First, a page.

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Gordon Stoker, singer in group backing Elvis

Gordon Stoker (left) and Hoyt Hawkins backed Elvis on his early recording in the 1950s.

Country Music Hall of Fame

Gordon Stoker (left) and Hoyt Hawkins backed Elvis on his early recording in the 1950s.

NASHVILLE — Gordon Stoker, a member of The Jordanaires vocal group that backed Elvis Presley, died Wednesday. He was 88.

His son, Alan, said that Mr. Stoker died at his home in Brentwood, Tenn., after a lengthy illness. Mr. Stoker, who was born in Gleason, Tenn., got his start playing piano on WSM radio and its signature show, the Grand Ole Opry.

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Alan Stoker said his father was just 15 when he started playing professionally. He joined the Jordanaires as a piano player, but then became tenor vocalist. The group was already well known for gospel singing when Presley recruited them for his recording of ‘‘Hound Dog,’’ in 1956.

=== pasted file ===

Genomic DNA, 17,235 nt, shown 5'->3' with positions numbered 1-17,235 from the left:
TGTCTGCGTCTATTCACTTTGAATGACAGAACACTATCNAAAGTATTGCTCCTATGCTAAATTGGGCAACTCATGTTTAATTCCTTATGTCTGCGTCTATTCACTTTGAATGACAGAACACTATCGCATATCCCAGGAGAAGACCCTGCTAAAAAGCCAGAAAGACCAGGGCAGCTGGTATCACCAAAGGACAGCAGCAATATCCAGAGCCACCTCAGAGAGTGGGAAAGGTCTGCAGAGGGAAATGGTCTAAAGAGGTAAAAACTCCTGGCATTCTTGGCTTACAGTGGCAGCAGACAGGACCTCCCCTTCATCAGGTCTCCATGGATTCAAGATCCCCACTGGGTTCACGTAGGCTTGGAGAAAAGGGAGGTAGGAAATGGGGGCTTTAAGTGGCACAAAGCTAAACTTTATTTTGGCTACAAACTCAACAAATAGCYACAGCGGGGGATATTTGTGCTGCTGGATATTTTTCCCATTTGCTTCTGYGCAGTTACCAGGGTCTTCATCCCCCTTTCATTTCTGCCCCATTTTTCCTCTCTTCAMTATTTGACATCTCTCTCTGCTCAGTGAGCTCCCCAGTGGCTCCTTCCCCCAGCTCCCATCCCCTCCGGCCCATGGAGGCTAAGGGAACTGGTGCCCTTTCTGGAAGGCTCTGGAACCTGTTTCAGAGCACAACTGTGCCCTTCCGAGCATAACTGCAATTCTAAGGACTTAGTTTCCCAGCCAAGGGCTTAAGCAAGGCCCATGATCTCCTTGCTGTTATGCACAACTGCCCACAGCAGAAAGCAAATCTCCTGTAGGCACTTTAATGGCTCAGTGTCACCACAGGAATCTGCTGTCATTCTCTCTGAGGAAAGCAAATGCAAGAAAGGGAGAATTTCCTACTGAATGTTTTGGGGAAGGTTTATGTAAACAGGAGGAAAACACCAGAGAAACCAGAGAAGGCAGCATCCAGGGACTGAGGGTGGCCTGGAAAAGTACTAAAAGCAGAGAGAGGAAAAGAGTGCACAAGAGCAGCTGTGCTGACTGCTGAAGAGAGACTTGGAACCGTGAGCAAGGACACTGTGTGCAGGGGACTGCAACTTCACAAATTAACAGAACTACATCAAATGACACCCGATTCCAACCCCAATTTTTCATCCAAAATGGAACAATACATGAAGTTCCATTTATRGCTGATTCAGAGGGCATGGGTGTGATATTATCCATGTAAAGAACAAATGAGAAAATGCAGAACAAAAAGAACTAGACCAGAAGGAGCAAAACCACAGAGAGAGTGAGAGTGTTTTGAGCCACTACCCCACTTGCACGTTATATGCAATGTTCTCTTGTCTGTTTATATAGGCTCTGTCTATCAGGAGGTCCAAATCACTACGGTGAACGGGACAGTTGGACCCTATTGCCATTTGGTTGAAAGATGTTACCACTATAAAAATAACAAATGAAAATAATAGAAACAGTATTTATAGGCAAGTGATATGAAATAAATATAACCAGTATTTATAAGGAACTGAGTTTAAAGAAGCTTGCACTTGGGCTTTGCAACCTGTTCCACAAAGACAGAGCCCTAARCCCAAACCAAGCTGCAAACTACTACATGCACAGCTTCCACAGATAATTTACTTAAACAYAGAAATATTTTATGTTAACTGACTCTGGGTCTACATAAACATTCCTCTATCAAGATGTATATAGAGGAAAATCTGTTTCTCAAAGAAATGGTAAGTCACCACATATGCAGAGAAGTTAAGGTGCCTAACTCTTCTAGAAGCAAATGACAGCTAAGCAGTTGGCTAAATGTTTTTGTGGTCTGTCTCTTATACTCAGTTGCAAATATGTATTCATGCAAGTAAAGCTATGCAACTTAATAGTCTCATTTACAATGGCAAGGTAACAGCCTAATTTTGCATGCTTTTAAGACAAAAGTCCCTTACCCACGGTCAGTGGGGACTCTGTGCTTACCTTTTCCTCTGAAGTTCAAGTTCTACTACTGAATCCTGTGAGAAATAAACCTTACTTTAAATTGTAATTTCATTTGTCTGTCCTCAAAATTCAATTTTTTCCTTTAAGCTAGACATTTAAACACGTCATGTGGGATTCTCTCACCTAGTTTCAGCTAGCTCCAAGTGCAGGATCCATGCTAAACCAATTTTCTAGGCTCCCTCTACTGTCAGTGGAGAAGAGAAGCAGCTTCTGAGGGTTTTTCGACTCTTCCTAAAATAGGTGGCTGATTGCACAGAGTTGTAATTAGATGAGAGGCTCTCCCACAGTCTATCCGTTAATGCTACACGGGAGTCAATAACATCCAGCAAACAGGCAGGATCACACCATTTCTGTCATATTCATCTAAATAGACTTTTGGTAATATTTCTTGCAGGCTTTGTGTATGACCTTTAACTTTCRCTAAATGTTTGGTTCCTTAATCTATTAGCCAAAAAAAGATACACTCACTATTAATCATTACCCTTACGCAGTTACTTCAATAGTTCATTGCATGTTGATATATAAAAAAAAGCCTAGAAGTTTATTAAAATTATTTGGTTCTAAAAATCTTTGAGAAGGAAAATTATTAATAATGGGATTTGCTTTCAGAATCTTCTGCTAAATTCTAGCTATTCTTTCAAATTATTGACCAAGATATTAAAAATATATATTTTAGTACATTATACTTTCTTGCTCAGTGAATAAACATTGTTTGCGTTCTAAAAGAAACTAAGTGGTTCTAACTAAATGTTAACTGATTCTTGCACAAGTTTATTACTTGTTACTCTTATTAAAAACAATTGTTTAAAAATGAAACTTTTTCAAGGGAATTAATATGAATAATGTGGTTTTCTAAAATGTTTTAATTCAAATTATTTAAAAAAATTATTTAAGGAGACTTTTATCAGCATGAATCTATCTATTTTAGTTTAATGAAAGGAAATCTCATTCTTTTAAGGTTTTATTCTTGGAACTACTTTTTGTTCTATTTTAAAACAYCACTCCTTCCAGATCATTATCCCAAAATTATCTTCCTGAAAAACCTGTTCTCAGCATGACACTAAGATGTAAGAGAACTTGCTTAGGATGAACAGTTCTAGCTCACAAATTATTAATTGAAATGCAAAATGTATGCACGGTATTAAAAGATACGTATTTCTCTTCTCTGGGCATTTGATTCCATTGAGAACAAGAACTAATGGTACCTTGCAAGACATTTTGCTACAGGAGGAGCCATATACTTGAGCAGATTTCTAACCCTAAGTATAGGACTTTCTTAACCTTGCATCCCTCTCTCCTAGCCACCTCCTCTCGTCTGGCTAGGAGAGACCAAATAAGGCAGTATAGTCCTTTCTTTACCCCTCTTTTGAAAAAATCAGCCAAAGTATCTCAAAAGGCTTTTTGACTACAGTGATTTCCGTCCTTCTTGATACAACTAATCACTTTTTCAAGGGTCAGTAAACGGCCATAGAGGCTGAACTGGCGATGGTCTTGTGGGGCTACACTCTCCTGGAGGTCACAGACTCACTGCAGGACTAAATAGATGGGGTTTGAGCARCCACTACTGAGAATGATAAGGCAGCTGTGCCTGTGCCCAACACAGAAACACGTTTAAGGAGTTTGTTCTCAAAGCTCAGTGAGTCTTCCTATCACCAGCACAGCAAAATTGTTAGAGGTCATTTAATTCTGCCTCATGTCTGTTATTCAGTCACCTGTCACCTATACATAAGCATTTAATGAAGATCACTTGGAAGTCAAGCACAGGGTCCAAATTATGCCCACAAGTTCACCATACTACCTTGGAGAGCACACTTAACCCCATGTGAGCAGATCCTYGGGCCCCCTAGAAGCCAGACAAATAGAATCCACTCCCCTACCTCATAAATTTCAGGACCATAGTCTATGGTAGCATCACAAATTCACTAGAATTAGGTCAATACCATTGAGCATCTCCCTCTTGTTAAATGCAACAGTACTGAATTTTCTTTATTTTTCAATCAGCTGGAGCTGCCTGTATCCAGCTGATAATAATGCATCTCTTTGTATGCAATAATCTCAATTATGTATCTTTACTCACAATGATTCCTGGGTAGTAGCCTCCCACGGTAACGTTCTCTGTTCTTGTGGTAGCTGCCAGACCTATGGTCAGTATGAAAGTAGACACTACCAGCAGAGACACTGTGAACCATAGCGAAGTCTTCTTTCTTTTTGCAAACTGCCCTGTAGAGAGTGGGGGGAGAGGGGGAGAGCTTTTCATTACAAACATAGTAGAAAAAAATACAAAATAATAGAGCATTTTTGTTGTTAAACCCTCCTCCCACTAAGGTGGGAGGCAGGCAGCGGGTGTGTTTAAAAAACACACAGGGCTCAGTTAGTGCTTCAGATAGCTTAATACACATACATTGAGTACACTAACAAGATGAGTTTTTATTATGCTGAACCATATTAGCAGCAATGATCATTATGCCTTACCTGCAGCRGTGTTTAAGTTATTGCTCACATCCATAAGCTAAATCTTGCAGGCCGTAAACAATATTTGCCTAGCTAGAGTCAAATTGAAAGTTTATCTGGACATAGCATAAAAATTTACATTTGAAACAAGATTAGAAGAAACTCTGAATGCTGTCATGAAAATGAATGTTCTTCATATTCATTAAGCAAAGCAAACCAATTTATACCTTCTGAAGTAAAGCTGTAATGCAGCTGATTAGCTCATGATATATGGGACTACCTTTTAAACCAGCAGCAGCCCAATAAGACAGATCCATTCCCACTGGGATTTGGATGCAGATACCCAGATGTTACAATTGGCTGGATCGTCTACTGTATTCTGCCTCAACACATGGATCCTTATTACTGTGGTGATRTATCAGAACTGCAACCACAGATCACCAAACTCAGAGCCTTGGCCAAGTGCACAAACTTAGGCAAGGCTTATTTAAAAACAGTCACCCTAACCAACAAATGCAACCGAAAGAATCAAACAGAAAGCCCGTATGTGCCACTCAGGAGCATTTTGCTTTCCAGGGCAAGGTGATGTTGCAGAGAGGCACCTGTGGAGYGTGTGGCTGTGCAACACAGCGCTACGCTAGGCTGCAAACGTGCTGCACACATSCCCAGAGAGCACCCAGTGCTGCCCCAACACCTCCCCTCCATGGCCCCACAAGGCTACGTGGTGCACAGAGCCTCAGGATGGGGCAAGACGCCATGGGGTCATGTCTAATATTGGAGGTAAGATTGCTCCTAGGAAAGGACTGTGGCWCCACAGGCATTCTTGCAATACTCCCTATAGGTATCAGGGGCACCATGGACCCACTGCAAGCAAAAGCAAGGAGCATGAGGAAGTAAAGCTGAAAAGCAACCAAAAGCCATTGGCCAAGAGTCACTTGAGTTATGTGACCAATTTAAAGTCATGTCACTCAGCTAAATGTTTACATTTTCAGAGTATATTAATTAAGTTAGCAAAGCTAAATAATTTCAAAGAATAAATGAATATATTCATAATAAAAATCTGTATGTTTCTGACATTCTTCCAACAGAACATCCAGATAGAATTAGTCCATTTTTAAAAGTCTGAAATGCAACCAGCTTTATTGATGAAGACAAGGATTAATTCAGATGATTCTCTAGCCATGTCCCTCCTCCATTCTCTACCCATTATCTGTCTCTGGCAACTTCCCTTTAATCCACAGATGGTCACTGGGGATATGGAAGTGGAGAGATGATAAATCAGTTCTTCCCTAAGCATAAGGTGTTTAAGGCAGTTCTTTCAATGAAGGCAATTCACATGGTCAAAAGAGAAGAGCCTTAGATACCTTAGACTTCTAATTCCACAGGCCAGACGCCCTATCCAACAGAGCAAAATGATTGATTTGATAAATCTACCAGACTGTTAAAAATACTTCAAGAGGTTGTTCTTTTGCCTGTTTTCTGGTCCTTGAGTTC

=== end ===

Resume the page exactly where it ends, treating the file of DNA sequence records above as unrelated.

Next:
The Jordanaires started in Missouri and came to Nashville.

According to John Rumble, senior historian at the Country Music Hall of Fame and Museum, they drew on both black and white gospel music, as well as many of the hymns Mr. Stoker knew by heart from his childhood in rural West Tennessee.

The quartet soon developed a national audience after performing on the Opry.

They recorded and performed for years with Elvis, who was a huge gospel fan, Rumble said. In some early Elvis recordings, such as ‘‘It’s Now or Never,’’ and ‘‘Are You Lonesome Tonight?’’ their vocals really stood out, he said.

The Jordanaires also performed with Patsy Cline on ‘‘Crazy,’’ with Jim Reeves on ‘‘Four Walls,’’ on George Jones’s 1980 hit ‘‘He Stopped Loving Her Today,’’ and on Kenny Rogers’s ‘‘Lucille.’’

The group was elected to the Country Music Hall of Fame in 2001.

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